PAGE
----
Sleep Disturbances Are Common in Eating Disorders

Reprinted from Eating Disorders Review
May/June 2010 Volume 21, Number 3
©2010 Gürze Books

As many as half of patients with eating disorders may have disturbed sleep. Sleep-related eating disorders have also recently been described as independent clinical syndromes (Birketvedt et al., 1999) [Note: also see the Q&A section in this issue].

Dr. Kyung Ran Kim and colleagues at Yonsei University College of Medicine, Seoul, Korea, interviewed 400 female outpatients diagnosed with anorexia nervosa (AN) or bulimia nervosa (BN) who sought treatment at the Mind & Mind Eating Disorder Clinic and Severance Mental Health Hospital in Seoul. About half (201) of the outpatients interviewed in the study reported having sleep disturbances (Psychiatry Res.2010; 176:88).

Although there were no significant differences in the prevalence of sleep disturbances between those with AN and BN, one dissimilarity did emerge. Patients who binge-ate or purged were more likely to have sleep disturbances than were patients who did not (56.8% versus 34.1%, respectively), regardless of the diagnosis. When the types of disturbances were differentiated, the most common problems were difficulty falling asleep (130 women) and mid-sleep awakening (71 women).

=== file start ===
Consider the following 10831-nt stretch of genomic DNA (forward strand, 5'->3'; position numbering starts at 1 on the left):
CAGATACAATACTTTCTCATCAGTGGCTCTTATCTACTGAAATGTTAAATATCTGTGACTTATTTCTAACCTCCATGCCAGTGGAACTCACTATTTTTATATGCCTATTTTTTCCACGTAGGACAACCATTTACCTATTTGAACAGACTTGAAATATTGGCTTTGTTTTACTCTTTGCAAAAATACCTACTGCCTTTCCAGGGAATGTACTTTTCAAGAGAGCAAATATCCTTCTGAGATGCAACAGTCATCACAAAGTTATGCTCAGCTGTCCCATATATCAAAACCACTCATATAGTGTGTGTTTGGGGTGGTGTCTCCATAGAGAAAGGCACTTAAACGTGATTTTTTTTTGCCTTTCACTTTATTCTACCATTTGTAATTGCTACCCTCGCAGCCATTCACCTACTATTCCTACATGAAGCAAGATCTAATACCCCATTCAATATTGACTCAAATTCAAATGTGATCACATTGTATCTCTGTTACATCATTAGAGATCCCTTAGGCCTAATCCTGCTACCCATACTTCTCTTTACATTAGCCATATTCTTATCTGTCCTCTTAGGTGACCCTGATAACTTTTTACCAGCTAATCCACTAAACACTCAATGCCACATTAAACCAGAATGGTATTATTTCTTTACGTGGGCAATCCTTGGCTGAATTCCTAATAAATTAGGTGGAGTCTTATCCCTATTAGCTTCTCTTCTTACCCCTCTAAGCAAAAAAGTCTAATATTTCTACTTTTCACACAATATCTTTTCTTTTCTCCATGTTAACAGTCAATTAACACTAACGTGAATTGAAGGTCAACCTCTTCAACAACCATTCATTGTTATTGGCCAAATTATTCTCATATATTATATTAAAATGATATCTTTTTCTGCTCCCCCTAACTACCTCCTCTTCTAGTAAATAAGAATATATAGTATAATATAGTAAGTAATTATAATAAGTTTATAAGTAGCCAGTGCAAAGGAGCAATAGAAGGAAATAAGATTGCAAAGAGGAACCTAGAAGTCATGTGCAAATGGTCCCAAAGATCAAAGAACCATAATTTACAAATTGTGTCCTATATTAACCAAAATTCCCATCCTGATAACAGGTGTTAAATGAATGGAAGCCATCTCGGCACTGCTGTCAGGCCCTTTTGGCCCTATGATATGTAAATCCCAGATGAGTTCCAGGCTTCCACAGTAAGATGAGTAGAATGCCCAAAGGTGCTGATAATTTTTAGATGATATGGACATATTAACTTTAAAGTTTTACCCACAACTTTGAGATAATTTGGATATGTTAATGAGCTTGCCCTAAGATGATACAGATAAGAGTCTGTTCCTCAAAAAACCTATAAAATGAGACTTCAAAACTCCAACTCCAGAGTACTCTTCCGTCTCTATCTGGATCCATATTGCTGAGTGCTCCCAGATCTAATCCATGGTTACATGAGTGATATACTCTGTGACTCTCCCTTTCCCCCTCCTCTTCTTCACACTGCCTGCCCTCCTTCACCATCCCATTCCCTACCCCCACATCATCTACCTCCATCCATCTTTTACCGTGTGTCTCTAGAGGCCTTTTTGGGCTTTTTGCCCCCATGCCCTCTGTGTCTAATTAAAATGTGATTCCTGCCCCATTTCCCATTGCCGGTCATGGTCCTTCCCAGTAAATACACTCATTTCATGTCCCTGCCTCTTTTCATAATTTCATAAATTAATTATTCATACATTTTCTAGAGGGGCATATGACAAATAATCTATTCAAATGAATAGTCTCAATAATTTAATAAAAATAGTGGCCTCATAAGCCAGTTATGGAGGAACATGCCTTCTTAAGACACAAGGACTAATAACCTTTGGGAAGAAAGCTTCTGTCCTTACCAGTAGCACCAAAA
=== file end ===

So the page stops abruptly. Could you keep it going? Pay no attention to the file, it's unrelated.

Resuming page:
Eating disorder patients with sleep disturbances also had high subscale cores on the Eating Disorders Inventory-2 (EDI-2; Garner, 1991).Among the increased cores were body dissatisfaction, perfectionism, and asceticism; however, these symptoms, which might be more closely associated with restricting symptoms, were not significantly different in the two groups.

The authors proposed several theories about the high comorbidity of sleep disorders and eating disorders. First, emotions common to eating disorders, such as anger, depression, and irritability, may explain these subjective sleep complaints. Second, patients with sleep disturbances might be more prone to behavioral disturbances, such as binge-eating and purging. Third, disturbances in body and weight perception might emerge in the form of other somatic psychological complaints.

Are such disturbances useful clinical markers?

The authors also suggest that their study results show that sleep disturbances might be useful as clinical markers of eating disorders. Dr. Kim and colleagues point to a longitudinal study showing that sleep was particularly fragmented when patients were in the low-weight state but once they returned to normal weight, they slept longer and had fewer nighttime awakenings. Thus, in a way, changes in sleep disturbances might act as a secondary measure of recovery.

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